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It’s been a while since I last wrote about General Electric (NYSE:GE) and GE stock. So long, in fact, that the industrial conglomerate now trades near $100.
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When I wrote about GE in late April, it was only trading around $13. To get that kind of liftoff, it must have reinvented the lightbulb or something.
Just kidding. I’m fully aware of the company’s recent 1-for-8 reverse stock split, which GE shareholders approved at the annual meeting in May.
Anyway, enough with the frivolity. Let’s get down to business. In April, I said GE was an excellent buy around $12, a buck lower than where it was trading at the time. Post-split, that’s $96.
I don’t think much has changed on the news front — other than the stock split — so I would argue that the premise remains a good one. Here’s why.
Why Is GE Stock a Screaming Buy Under $100?
GE reported better-than-expected second-quarter 2021 earnings at the end of July. Sales were $18.3 billion, which is $6 million higher than the consensus estimate and 8.8% higher than a year earlier.
On the bottom line, GE earned 5 cents per share in the quarter, which is 25% higher than analyst expectations and considerably higher than its 14-cent loss in Q2 2020. Moreover, across all four of its industrial segments, it had strong orders and revenue growth. If not for the $99 million loss from its Renewable Energy segment, all four areas would have been in the black in Q2 2021.
Equally exciting is that GE upped its industrial free cash flow (FCF) guidance for 2021 to $3.5 billion to $5 billion. That’s major news.
Based on a midpoint of $4.3 billion, GE stock currently has an FCF yield around 3.8% and rising. That’s impressive when you consider that this time last year, the company had an industrial FCF loss of $4.28 billion for the first six months of 2020. At the end of last year, it had a full-year FCF of $606 million. That was down from $2.3 billion from 2019, but still positive for the entire year.
Should it meet its FCF guidance at the midpoint, it would deliver industrial FCF growth of 610% in 2021. That alone ought to drive GE stock higher heading into 2022.
A Return to GE’s Roots
In March, GE announced it would sell its jet-leasing business, GE Capital Aviation Services (GECAS), to Aercap (NYSE:AER) for $24 billion in cash and 46% of the combined entity.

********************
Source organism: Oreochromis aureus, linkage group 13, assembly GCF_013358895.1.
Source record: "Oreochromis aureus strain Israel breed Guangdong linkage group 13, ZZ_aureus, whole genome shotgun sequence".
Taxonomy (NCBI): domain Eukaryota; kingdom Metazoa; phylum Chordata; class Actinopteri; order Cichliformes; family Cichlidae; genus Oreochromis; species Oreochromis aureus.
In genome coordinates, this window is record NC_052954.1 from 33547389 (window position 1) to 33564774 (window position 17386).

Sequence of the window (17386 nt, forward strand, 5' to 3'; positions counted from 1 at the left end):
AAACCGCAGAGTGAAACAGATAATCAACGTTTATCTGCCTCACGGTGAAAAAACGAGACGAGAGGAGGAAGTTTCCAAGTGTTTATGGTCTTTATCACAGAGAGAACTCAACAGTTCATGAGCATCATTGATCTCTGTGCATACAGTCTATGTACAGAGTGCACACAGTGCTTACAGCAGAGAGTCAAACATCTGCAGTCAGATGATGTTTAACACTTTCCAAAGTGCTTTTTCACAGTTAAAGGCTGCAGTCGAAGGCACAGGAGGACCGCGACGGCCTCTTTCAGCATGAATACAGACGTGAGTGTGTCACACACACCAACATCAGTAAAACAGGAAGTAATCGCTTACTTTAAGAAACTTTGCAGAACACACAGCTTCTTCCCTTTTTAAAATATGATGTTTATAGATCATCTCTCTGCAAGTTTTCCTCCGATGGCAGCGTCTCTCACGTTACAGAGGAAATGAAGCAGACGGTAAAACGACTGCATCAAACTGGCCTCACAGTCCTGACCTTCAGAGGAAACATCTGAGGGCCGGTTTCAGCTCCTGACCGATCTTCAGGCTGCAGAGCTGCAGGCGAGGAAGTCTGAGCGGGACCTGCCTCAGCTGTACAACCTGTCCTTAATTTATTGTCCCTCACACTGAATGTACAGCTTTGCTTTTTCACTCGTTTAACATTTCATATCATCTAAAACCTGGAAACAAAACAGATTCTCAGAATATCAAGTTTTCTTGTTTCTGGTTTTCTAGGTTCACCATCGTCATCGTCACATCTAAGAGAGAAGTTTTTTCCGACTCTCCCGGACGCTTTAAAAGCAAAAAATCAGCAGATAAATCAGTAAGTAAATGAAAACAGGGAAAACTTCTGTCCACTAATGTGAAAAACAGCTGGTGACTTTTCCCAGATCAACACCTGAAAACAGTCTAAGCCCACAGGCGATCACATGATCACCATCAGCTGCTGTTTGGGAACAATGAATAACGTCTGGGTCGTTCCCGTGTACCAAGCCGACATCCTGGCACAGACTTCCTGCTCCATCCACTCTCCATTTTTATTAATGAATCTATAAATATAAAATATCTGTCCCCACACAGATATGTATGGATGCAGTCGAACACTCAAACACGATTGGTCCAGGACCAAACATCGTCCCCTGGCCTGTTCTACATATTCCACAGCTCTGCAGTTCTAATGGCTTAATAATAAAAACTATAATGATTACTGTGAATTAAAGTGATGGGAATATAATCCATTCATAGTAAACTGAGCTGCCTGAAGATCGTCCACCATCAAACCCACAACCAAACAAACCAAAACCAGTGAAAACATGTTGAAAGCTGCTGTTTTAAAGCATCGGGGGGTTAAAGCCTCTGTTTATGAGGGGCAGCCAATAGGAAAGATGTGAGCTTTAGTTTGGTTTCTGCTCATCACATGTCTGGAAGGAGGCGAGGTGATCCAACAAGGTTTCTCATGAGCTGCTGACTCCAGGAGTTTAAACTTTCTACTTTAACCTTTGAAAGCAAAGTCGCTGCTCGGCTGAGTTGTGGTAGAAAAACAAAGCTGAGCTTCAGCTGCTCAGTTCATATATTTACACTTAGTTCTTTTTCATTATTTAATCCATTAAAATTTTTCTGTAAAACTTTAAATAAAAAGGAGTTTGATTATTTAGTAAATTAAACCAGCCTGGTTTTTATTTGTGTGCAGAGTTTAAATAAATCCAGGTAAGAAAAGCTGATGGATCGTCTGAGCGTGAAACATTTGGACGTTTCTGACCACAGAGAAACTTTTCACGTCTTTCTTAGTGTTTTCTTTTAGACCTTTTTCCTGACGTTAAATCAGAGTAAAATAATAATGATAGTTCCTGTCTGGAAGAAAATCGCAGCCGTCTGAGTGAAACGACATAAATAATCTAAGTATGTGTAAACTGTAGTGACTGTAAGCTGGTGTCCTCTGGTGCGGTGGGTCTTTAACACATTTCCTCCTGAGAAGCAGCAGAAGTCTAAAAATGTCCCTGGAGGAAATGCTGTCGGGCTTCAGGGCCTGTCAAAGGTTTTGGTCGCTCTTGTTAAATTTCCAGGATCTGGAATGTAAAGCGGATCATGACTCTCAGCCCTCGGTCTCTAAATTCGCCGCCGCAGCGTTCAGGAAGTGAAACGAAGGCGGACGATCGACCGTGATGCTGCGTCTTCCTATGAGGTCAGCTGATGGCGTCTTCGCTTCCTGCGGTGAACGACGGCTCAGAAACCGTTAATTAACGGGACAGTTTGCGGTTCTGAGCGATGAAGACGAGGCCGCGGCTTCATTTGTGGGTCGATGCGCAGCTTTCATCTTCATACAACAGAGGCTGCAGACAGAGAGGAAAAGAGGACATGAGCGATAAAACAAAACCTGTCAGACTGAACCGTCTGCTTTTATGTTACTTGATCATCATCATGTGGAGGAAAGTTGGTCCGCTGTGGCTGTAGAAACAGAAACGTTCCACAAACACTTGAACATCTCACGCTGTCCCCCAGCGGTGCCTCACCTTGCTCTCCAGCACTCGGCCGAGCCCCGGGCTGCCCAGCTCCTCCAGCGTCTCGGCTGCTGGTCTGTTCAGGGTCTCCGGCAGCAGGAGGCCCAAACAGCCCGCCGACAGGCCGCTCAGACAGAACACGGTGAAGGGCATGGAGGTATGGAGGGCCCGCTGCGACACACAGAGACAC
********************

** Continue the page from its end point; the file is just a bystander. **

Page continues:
It’s a big reason why I included GE in a group of dividend stocks to buy back in March. I believe the company’s move to return to its industrial roots will pay off for patient investors (and make GE CEO Larry Culp a wealthy person in the process.)
More importantly, the results from the second quarter show that the company’s industrial operations have turned a corner. As a result, it would not surprise me if all four segments were generating non-GAAP profits by this time next year or shortly thereafter.
As it stands now, the healthcare unit had the largest non-GAAP profit at $1.42 billion in Q2 2021, followed by aviation at $833 million, power at $243 million and a $296 million loss from renewable energy.
Margin-wise, the healthcare unit had a segment profit margin of 16.8%, 370 basis points higher than the same six months in 2020. So while sales in the unit grew 9% year-over-year, the 39% growth rate for profits really stands out.
All four segments saw margin growth in the first six months of 2021. Thus, if GE can finish the final two quarters of 2021 positively, it will have two segments with double-digit profit margins for the year. That’s very positive.
Is GE Stock a Buy at $100?
As I write this, GE stock is trading around $104. That’s $13 on a pre-split basis. In April, I thought it was a buy at around $12. Since then, the business has gotten that much stronger.
Culp told BNN Bloomberg he believes the Aercap deal makes GE “a far more focused, simpler and stronger company.” I don’t think there’s any question that he’s right.
So, while a long-term investor isn’t likely to be hurt by buying at current prices, you should step up to the plate if you can get some shares at $96 or less in the coming weeks. The old GE is getting back to being its old self — and that’s an excellent thing.
On the date of publication, Will Ashworth did not have (either directly or indirectly) any positions in the securities mentioned in this article. The opinions expressed in this article are those of the writer, subject to the InvestorPlace.com Publishing Guidelines.
Will Ashworth has written about investments full-time since 2008. Publications where he’s appeared include InvestorPlace, The Motley Fool Canada, Investopedia, Kiplinger, and several others in both the U.S. and Canada. He particularly enjoys creating model portfolios that stand the test of time. He lives in Halifax, Nova Scotia.
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